I graduated. I now have a BFA in Media Art and Animation and $102k in debt.
When I graduated, I was recruited onto a team that was producing a movie. It was a humble indi-film, a Sci-Fi place in an indeterminate time where everyone is deaf, so we were going to debut it at Cannes as a foreign-language film. I would produce the storyboards and some concept art. As a low-budget film, we estimated production could be accomplished on $75k but we really wanted $150 to do it right. Imagine out surprise when the producer called back with a large number of investors ready to fund the film for almost a cool Million. Turns out that there is a huge community of deaf people all trying to get into Hollywood and various acting roles, even a Hollywood organization for deaf workers. And there are a large number of wealthy people with deaf family members who have a high level of interest in that sort of project. I moved out to Utah where production would happen, we recruited a director who turned down a high-budget guild film for a major studio to come work on our movie (he is legally deaf), a wardrobe director who invested nearly $5k of her own money in 1940's style clothes for the shoot, a location scout who donated a huge portion of her time in preparation, and my friend who recruited me onto the project and was also the writer. My friend spent years refining his script and shopping it around before this magic producer came on-board to help out.
And then disappeared with a huge chunk of production funds to use it on another project.
The movie was dead in the water, and we all took huge hits to our careers. I'm sure that the producer will never be welcomed in deaf circles ever again, since that is a tight-knit community. I sure hope that is not the end of that story.
That left me stranded in Utah, less than 6 months after graduation without a job, without an income and without anything for my portfolio (the writer kept changing the script, so I kept drawing the same 2 scenes over and over). I moved back to Houston and into my parent's upstairs room again.
I shopped my degree around for a few years, taking on retail jobs that never really got the ends to meet, and never came close to my financial obligations to my student loans. Eventually I realized that without any industry experience after school I was simply not going to get the job I wanted. No Hollywood prospects and no game industry hope. I've even been turned down for countless QA positions.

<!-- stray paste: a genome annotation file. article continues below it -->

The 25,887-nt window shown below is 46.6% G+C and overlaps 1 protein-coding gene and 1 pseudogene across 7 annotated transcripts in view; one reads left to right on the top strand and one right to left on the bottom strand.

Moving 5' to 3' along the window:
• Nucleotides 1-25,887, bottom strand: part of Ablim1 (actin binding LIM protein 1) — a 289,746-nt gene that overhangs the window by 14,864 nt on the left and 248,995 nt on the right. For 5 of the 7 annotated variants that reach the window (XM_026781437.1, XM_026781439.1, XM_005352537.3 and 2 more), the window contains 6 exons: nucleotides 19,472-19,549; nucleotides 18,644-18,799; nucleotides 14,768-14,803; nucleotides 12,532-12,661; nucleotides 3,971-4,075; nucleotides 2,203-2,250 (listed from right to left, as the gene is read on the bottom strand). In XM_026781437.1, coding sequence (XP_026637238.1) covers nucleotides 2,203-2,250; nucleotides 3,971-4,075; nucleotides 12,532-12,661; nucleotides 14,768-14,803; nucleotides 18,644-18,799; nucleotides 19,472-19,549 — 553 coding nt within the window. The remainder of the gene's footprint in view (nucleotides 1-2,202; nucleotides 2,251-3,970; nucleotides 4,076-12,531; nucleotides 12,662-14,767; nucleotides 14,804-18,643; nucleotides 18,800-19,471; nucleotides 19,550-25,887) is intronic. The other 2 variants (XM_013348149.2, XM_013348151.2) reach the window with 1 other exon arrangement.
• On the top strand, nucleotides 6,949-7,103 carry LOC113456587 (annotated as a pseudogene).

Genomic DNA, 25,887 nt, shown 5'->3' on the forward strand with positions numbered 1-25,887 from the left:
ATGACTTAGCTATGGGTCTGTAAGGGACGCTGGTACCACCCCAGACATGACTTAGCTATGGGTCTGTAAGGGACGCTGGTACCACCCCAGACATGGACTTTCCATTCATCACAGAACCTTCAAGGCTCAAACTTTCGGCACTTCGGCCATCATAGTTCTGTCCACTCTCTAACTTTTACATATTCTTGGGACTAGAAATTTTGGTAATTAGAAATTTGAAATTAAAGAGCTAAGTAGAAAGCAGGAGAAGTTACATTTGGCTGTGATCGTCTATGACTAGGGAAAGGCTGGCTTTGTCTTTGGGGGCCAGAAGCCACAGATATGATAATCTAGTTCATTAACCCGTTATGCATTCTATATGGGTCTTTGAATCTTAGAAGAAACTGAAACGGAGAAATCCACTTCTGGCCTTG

I worked in IT for a few years, then last year I got the big idea to suck it up for a while and drive trucks, over the road, for a few years and save up cash, but that was the dumbest idea I've ever had. 6 months on the road constantly, less than a week -total- at home during the entire time, living from truck-stop to truck-stop. I saved up about $1000 and called it quits because I was just so sick, physically, all the time. I weighed 332lbs when I came home. No wonder I was sick all the time!
And I also discovered that truck driving really pays off - after you've done it for ten years. I wasn't going to spend my 40's driving a truck just so I could try to get back into game design in my 50's!
And back into my parent's upstairs room, again. At the end of last year, I finally landed a dream-job!
I was taken on by National Oilwell Varco (NOV) as a 3D Print specialist. I was hired into the development lab to run their 3D printer for prototypes and provide Engineering with 3D prints as well. Marketing also had a huge printer, and so I ended up running both machines, managing print queues and material, timing jobs so long ones ran overnight, and a large variety of other tasks related to that. I even learned a bit of Creo2 and SolidWorks, again. There are a lot of 3D printers in the global organization of NOV, but nearly all the others are Makerbots and Ultimakers with single material extrusion and small build volumes. I was the only person in the global organization running industrial 3D printers making show quality parts and full-size bit replicas. When the oil prices crashed and everyone started laying off, I was safe.
Until the third round when some upper management type saw me, paid out of the Research budget and doing 80% of my work for Marketing. That didn't jive, so the axe came down and I was let go. On unemployment, looking for another job, and back in my parent's upstairs room.
And for the whole of those experiences, I never once started a relationship. That's right, ladies, you could have all this! I'm still available!
I did go in a few dates in Utah with one lady. But that never really developed beyond a mutual enjoyment of animated movies and anime. Sometimes I wonder how I manage to have an ego that is still intact.
Last month I attended Comicpalooza. I took a handful of resumes and attended hours upon hours of panels and workshops related to voice acting and writing. There were even a few on drawing for comics. I'm more motivated now than ever before to bring back my web series, Looking for... Something? and to star another project I've been developing. I've held off on either of those projects because I always feel my writing ideas are too big for my art skills or my stories need a better writer than me. But you know what? I went back and re-read shclockmercenary.com from the beginning. That guy is not an artist. He wasn't a writer at first, either. Now Howard Taylor is an award winning sci-fi author, his web comic has won many awards and countless nominations. I can do this. And, you know what? I'm a better writer and artist than he was when he started. I can even 3D some things!
I'm calling this unemployment phase my "opportunity cycle". I am re-working my comics, doing a voice sample for voice-over work, building a 3D printer of my own (almost done, just have tuning and flashing the chipset left) and remembering to draw every day. Since I left Utah, I've been neglecting that last one.